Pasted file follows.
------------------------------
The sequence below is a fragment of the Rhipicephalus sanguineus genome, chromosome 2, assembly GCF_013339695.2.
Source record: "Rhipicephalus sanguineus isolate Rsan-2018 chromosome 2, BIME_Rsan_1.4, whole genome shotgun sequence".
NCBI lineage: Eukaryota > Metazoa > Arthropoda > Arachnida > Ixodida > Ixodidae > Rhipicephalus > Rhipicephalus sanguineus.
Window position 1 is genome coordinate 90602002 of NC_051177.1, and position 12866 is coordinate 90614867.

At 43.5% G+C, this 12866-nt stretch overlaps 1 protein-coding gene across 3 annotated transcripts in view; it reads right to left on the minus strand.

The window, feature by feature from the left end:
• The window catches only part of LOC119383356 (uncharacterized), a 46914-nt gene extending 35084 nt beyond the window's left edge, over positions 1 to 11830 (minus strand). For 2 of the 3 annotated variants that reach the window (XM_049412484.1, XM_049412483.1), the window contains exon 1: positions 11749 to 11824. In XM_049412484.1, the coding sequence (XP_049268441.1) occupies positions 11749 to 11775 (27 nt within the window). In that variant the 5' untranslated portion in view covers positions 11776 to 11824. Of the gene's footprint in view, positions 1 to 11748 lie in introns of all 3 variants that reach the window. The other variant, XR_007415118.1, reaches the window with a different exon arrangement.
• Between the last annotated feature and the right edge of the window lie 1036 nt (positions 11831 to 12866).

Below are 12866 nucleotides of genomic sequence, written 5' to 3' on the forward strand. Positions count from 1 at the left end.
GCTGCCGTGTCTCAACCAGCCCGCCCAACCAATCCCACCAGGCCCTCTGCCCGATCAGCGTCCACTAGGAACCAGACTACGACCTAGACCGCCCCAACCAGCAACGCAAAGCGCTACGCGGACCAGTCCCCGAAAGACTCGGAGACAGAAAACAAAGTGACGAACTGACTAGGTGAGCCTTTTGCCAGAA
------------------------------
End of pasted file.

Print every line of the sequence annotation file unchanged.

The sequence below is a fragment of the Rhipicephalus sanguineus genome, chromosome 2, assembly GCF_013339695.2.
Source record: "Rhipicephalus sanguineus isolate Rsan-2018 chromosome 2, BIME_Rsan_1.4, whole genome shotgun sequence".
NCBI lineage: Eukaryota > Metazoa > Arthropoda > Arachnida > Ixodida > Ixodidae > Rhipicephalus > Rhipicephalus sanguineus.
Window position 1 is genome coordinate 90602002 of NC_051177.1, and position 12866 is coordinate 90614867.

At 43.5% G+C, this 12866-nt stretch overlaps 1 protein-coding gene across 3 annotated transcripts in view; it reads right to left on the minus strand.

The window, feature by feature from the left end:
• The window catches only part of LOC119383356 (uncharacterized), a 46914-nt gene extending 35084 nt beyond the window's left edge, over positions 1 to 11830 (minus strand). For 2 of the 3 annotated variants that reach the window (XM_049412484.1, XM_049412483.1), the window contains exon 1: positions 11749 to 11824. In XM_049412484.1, the coding sequence (XP_049268441.1) occupies positions 11749 to 11775 (27 nt within the window). In that variant the 5' untranslated portion in view covers positions 11776 to 11824. Of the gene's footprint in view, positions 1 to 11748 lie in introns of all 3 variants that reach the window. The other variant, XR_007415118.1, reaches the window with a different exon arrangement.
• Between the last annotated feature and the right edge of the window lie 1036 nt (positions 11831 to 12866).

Below are 12866 nucleotides of genomic sequence, written 5' to 3' on the forward strand. Positions count from 1 at the left end.
GCTGCCGTGTCTCAACCAGCCCGCCCAACCAATCCCACCAGGCCCTCTGCCCGATCAGCGTCCACTAGGAACCAGACTACGACCTAGACCGCCCCAACCAGCAACGCAAAGCGCTACGCGGACCAGTCCCCGAAAGACTCGGAGACAGAAAACAAAGTGACGAACTGACTAGGTGAGCCTTTTGCCAGAA